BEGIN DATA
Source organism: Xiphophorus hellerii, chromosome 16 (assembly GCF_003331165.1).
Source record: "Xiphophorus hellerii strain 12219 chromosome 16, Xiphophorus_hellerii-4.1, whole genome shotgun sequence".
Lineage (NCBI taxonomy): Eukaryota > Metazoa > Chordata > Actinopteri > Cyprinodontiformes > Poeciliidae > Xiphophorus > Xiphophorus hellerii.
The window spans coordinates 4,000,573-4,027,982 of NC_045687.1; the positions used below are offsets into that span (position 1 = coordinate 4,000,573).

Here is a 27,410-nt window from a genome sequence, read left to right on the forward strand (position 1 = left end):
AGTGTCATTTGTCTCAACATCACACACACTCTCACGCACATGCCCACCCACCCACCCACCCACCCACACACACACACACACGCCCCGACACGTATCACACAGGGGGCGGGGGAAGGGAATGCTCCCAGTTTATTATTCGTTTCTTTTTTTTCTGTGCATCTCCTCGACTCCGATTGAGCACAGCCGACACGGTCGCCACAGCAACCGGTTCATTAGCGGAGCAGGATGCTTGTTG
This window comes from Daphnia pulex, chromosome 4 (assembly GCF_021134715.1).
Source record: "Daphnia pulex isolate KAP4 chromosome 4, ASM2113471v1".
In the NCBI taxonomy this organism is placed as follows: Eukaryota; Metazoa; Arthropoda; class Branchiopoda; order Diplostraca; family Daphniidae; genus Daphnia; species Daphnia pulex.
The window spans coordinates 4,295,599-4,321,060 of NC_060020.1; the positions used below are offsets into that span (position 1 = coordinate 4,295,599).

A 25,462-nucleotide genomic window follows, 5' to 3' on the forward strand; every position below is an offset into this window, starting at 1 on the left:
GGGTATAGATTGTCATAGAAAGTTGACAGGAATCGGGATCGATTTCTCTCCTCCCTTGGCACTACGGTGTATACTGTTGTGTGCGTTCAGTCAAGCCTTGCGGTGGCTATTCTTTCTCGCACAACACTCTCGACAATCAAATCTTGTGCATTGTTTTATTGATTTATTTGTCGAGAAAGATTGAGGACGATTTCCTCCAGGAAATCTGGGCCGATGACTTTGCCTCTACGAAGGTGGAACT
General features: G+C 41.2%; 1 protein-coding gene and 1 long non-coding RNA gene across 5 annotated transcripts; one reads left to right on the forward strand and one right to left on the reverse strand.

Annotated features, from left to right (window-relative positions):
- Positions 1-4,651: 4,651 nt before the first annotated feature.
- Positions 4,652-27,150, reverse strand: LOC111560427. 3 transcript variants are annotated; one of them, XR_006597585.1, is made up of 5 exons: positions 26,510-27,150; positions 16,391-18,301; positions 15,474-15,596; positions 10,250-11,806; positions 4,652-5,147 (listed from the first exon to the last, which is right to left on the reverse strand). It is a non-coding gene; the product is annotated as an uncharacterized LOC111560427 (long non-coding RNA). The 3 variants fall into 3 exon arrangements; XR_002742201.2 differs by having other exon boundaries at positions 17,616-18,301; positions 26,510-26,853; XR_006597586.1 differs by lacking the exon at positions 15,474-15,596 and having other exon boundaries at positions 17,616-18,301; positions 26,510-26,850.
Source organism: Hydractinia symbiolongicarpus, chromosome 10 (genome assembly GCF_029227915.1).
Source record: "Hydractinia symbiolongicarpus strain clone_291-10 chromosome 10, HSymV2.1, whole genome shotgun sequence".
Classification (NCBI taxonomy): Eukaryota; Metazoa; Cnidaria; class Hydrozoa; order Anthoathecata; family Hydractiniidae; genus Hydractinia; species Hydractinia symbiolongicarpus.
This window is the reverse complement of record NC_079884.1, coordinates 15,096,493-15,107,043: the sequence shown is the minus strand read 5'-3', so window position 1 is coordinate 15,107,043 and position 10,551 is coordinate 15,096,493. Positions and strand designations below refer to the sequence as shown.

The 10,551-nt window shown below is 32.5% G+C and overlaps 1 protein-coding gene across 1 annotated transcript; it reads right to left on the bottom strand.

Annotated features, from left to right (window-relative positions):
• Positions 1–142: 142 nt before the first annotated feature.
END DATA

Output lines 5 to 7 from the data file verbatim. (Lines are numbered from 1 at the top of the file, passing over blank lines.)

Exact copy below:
Here is a 27,410-nt window from a genome sequence, read left to right on the forward strand (position 1 = left end):
AGTGTCATTTGTCTCAACATCACACACACTCTCACGCACATGCCCACCCACCCACCCACCCACCCACACACACACACACACGCCCCGACACGTATCACACAGGGGGCGGGGGAAGGGAATGCTCCCAGTTTATTATTCGTTTCTTTTTTTTCTGTGCATCTCCTCGACTCCGATTGAGCACAGCCGACACGGTCGCCACAGCAACCGGTTCATTAGCGGAGCAGGATGCTTGTTG
This window comes from Daphnia pulex, chromosome 4 (assembly GCF_021134715.1).